He was born and died in Seville, where he lived for the majority of his life and for which there is always a special affection in his writings.
He studied humanities and law at Seville and Salamanca universities. He maintained correspondence with Erasmus of Rotterdam, Luis Vives and Juan Gines de Sepulveda. In 1548, he was appointed official chronicler of the court of Emperor Charles V.
His major work is Silva de varia lección (A Miscellany of Several Lessons) (1540), which became an early best seller across Europe. It was reprinted 17 times in the sixteenth century and was translated into Italian (1542), French (1552) and English (1571). Within a century, Silva reached 31 editions in Spanish, and 75 in foreign languages. It is an encyclopedic miscellany or mixture of subjects of interest across the diverse repertoire of humanistic knowledge of the time. The work takes material from the Attic Nights by Aulus Gellius, the Banquet of the Sophists by Ateneo, the Saturnalia of Macrobius, the Memorable deeds and sayings of Valerius Maximus, the Inventor of all things by Polidoro Virgilio, the Moralia and Parallel Lives of Plutarch and, above all, the Natural History of Pliny the Elder. It also contains work by Erasmus of Rotterdam. Traces of this miscellany can be found in works by Mateo Alemán, Miguel de Cervantes, Shakespeare and Montaigne, to mention only a few of the authors he influenced.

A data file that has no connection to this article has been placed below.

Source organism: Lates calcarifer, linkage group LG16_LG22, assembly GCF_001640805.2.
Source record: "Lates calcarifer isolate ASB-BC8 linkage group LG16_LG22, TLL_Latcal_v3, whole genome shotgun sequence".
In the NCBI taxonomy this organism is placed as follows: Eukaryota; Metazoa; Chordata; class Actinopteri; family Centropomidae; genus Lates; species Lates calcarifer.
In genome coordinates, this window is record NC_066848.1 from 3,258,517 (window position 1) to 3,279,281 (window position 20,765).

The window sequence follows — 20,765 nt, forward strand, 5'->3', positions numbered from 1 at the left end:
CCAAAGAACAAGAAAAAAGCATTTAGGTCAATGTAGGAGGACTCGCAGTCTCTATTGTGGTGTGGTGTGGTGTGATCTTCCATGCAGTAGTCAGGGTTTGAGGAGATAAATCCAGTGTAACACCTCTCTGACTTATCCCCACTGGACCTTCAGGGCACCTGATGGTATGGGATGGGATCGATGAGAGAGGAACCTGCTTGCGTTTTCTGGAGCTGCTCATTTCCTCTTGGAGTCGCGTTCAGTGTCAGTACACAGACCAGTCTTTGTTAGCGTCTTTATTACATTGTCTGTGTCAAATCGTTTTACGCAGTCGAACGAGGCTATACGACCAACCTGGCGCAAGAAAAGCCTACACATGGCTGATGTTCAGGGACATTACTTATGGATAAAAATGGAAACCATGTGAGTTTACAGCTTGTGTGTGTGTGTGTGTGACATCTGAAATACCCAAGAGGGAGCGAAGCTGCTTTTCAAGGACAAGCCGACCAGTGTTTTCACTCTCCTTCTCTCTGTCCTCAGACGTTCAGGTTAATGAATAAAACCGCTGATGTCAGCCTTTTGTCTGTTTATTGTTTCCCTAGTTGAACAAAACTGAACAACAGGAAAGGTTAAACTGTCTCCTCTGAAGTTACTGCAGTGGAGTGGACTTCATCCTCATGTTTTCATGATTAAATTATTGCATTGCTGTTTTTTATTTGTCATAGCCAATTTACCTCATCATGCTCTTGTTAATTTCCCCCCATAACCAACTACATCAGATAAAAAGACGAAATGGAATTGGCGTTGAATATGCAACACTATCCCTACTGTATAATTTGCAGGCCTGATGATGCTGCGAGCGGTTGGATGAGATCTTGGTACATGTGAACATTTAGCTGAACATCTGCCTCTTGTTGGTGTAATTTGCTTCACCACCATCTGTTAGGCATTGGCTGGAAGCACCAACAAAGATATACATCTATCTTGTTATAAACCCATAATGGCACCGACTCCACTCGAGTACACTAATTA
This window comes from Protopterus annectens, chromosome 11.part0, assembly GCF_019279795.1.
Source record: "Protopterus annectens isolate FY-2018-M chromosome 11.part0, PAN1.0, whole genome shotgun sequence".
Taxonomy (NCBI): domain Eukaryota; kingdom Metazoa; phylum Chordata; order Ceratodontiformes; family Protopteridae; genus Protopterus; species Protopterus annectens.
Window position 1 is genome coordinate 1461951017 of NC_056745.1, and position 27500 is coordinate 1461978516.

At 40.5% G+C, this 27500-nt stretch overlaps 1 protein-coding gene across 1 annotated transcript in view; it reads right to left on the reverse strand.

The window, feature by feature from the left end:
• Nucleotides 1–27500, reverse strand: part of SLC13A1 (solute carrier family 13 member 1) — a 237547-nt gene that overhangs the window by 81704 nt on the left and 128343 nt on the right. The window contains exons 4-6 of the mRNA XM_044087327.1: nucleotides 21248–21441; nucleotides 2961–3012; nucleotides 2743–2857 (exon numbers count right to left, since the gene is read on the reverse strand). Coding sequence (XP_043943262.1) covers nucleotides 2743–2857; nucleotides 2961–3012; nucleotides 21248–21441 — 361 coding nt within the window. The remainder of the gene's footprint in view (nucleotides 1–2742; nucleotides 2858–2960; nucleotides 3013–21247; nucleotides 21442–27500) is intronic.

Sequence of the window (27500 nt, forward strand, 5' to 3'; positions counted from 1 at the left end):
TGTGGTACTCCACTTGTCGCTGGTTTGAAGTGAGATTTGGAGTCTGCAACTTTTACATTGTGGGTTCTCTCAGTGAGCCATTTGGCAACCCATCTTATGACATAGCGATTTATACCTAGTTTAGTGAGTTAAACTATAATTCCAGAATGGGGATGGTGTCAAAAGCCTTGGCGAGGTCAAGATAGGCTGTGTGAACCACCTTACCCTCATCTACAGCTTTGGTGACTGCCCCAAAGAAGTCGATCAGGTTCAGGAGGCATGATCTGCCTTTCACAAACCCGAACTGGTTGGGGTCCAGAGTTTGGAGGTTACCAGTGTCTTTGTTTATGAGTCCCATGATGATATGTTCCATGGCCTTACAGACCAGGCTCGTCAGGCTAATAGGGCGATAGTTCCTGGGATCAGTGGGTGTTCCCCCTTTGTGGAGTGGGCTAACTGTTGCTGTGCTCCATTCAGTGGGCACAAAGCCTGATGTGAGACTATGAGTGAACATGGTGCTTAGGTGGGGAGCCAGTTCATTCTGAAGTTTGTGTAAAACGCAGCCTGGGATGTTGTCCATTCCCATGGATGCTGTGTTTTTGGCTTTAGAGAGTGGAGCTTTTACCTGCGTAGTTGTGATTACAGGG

Other major works by Mexia are Historia imperial y cesárea (1545), Historia del Emperador Carlos V (unfinished and unpublished) and Coloquios y Diálogos (1547).
- Mexia, Pedro. Ed. Antonio Castro Díaz. Silva de varia lección. Ed. Cátedra. Vol 1-2. Madrid, 1989.
- History of Spanish Literature, by George Ticknor, Ticknor & Fichers, 1864. Pages 10–15.
- Pedro Mejía The Power of the Word website, Spanish, 2011
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